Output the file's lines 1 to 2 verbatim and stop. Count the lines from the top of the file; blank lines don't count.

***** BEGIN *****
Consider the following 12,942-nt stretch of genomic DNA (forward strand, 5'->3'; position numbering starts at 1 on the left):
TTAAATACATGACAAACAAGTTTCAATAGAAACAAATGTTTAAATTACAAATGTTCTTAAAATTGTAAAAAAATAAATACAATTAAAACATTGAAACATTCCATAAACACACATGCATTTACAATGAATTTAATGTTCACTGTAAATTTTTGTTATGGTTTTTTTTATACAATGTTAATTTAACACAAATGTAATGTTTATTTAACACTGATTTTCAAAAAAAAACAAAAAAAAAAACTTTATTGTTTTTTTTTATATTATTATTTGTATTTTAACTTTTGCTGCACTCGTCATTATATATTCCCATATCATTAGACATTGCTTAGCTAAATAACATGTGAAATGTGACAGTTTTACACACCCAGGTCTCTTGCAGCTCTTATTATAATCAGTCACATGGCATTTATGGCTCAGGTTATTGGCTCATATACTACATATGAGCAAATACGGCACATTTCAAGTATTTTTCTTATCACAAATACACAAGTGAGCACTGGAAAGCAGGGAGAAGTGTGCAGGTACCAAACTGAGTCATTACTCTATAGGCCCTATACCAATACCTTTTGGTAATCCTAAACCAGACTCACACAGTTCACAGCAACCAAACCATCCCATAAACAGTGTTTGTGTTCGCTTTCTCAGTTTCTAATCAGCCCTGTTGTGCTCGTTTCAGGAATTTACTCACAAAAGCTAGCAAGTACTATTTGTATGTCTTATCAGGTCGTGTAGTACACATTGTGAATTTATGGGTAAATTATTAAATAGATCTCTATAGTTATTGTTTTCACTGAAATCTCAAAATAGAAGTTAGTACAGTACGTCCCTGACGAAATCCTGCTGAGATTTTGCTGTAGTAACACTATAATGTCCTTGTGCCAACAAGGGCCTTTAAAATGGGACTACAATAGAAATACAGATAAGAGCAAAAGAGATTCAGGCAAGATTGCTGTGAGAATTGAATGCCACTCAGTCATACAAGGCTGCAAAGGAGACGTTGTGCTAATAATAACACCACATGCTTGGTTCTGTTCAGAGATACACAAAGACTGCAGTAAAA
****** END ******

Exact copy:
Consider the following 12,942-nt stretch of genomic DNA (forward strand, 5'->3'; position numbering starts at 1 on the left):
TTAAATACATGACAAACAAGTTTCAATAGAAACAAATGTTTAAATTACAAATGTTCTTAAAATTGTAAAAAAATAAATACAATTAAAACATTGAAACATTCCATAAACACACATGCATTTACAATGAATTTAATGTTCACTGTAAATTTTTGTTATGGTTTTTTTTATACAATGTTAATTTAACACAAATGTAATGTTTATTTAACACTGATTTTCAAAAAAAAACAAAAAAAAAAACTTTATTGTTTTTTTTTATATTATTATTTGTATTTTAACTTTTGCTGCACTCGTCATTATATATTCCCATATCATTAGACATTGCTTAGCTAAATAACATGTGAAATGTGACAGTTTTACACACCCAGGTCTCTTGCAGCTCTTATTATAATCAGTCACATGGCATTTATGGCTCAGGTTATTGGCTCATATACTACATATGAGCAAATACGGCACATTTCAAGTATTTTTCTTATCACAAATACACAAGTGAGCACTGGAAAGCAGGGAGAAGTGTGCAGGTACCAAACTGAGTCATTACTCTATAGGCCCTATACCAATACCTTTTGGTAATCCTAAACCAGACTCACACAGTTCACAGCAACCAAACCATCCCATAAACAGTGTTTGTGTTCGCTTTCTCAGTTTCTAATCAGCCCTGTTGTGCTCGTTTCAGGAATTTACTCACAAAAGCTAGCAAGTACTATTTGTATGTCTTATCAGGTCGTGTAGTACACATTGTGAATTTATGGGTAAATTATTAAATAGATCTCTATAGTTATTGTTTTCACTGAAATCTCAAAATAGAAGTTAGTACAGTACGTCCCTGACGAAATCCTGCTGAGATTTTGCTGTAGTAACACTATAATGTCCTTGTGCCAACAAGGGCCTTTAAAATGGGACTACAATAGAAATACAGATAAGAGCAAAAGAGATTCAGGCAAGATTGCTGTGAGAATTGAATGCCACTCAGTCATACAAGGCTGCAAAGGAGACGTTGTGCTAATAATAACACCACATGCTTGGTTCTGTTCAGAGATACACAAAGACTGCAGTAAAA